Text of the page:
1. Don’t call food “healthy”
While there is a small segment of the population that does not react negatively to the word “healthy,” most of us assume healthy food tastes worse and is less filling. Ironically, this is true whether or not the food is actually healthy.
2. Sleep and eat at the same times each day
Our brains have built-in clocks that do their best to predict our behavior and make sure our bodies are ready for things like sleeping and eating. It does this by regulating hormones that control hunger, satiety, alertness, sleepiness, and all the other things we do on a daily basis.
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Photo: Courtesy of Darya Rose
3. Find healthy behaviors you enjoy
One of the reasons typical restrictive diets fail is because they rely heavily on willpower, which tends to be tapped at the end of the day. Building healthy habits that last long enough to be meaningful requires a different strategy.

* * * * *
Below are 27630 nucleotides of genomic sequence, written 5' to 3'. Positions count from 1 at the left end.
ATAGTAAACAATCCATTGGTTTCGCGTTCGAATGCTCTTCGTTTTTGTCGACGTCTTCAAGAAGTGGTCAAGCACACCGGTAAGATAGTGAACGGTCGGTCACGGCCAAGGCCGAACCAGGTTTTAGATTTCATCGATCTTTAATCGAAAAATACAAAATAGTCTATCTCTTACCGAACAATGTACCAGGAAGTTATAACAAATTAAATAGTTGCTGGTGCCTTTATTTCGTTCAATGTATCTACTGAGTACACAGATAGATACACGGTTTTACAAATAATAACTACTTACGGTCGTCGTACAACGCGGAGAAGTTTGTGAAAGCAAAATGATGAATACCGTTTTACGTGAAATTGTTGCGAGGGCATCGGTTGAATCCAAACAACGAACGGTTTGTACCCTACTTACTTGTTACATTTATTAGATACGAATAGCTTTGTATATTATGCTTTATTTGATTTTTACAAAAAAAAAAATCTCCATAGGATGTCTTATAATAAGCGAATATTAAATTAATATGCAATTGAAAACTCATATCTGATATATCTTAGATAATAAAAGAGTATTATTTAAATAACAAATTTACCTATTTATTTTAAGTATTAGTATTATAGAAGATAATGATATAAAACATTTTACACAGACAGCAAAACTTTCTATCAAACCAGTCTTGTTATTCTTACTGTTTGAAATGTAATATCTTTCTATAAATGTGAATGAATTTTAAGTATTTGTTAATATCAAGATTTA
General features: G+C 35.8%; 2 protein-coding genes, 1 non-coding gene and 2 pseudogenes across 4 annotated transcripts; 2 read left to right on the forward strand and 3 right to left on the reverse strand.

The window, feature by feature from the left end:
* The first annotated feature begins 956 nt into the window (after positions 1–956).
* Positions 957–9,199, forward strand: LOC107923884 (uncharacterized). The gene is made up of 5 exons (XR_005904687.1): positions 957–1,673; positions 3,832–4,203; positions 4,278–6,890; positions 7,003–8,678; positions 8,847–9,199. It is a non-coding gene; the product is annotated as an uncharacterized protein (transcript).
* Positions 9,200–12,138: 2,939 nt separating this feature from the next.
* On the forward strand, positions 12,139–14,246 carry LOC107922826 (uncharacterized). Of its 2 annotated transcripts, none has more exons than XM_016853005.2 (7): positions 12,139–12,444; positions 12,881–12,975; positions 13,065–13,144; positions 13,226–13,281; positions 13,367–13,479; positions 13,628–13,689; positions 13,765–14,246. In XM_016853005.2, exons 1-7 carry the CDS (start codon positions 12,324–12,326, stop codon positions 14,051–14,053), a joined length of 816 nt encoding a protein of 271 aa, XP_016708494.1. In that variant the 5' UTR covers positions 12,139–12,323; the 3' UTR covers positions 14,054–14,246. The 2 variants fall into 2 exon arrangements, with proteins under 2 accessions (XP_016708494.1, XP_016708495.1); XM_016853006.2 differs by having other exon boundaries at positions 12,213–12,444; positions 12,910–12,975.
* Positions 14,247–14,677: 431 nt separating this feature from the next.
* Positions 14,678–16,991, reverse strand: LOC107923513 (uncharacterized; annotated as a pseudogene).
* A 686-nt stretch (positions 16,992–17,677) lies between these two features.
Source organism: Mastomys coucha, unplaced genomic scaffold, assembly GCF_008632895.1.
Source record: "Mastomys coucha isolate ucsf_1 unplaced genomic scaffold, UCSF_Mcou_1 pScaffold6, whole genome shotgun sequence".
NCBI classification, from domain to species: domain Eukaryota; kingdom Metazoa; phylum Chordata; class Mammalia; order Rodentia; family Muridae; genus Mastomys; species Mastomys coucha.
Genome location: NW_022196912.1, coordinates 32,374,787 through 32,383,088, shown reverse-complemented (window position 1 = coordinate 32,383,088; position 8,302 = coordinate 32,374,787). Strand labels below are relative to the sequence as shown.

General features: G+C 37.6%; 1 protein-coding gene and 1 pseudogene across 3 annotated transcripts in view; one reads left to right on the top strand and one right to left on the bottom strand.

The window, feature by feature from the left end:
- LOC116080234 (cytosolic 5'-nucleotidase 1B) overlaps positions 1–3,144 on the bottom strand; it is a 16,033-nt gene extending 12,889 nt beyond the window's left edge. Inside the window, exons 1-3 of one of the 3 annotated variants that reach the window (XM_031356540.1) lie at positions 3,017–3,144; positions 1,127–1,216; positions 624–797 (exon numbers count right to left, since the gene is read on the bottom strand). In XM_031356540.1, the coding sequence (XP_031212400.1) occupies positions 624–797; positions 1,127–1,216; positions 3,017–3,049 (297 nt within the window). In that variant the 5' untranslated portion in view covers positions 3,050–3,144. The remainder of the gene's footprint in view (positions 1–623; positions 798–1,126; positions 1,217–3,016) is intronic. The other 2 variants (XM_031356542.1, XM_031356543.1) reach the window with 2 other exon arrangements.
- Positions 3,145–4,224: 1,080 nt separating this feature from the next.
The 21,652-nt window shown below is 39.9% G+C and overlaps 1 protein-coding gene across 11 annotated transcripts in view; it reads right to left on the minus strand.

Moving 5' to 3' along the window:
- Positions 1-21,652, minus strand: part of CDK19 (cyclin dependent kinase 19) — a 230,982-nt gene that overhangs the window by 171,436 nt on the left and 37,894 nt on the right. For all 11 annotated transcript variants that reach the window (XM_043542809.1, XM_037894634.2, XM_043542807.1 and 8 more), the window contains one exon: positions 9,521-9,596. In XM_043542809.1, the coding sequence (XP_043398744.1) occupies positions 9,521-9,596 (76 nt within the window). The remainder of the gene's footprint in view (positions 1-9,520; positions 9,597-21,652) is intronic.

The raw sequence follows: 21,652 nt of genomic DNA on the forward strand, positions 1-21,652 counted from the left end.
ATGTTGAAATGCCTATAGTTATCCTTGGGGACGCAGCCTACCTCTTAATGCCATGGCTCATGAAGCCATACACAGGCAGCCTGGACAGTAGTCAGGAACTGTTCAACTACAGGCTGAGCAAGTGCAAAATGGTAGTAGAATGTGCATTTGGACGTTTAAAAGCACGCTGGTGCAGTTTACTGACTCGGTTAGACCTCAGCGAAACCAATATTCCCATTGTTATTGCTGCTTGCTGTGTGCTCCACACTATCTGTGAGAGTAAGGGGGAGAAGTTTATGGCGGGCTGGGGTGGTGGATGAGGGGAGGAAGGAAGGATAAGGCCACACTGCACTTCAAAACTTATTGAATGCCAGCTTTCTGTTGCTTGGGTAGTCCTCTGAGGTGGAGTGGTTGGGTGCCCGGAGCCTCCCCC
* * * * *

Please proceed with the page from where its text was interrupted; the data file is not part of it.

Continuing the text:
4. Track your progress
It is hard to know which of your behaviors are helping and which are not if you don’t have a good understanding of what you’re doing each day and how it affects you. Keeping a food journal allows you to identify patterns in your eating habits and find things you can easily change to improve your health.
5. Learn to eat mindfully
Mindful eating is a practice that involves removing outside distractions and focusing solely on the food that you’re eating. Though it may seem obvious that eating mindlessly is a bad idea, mindfulness can actually be practiced and cultivated until it becomes a habit that can help you eat better and be satisfied with less.
While there are many ways to develop the habit of mindful eating, doing things like chewing each bite
of food 25 times, putting your fork down between bites, turning off the TV, and eating your first bite with your eyes closed can help get you started.
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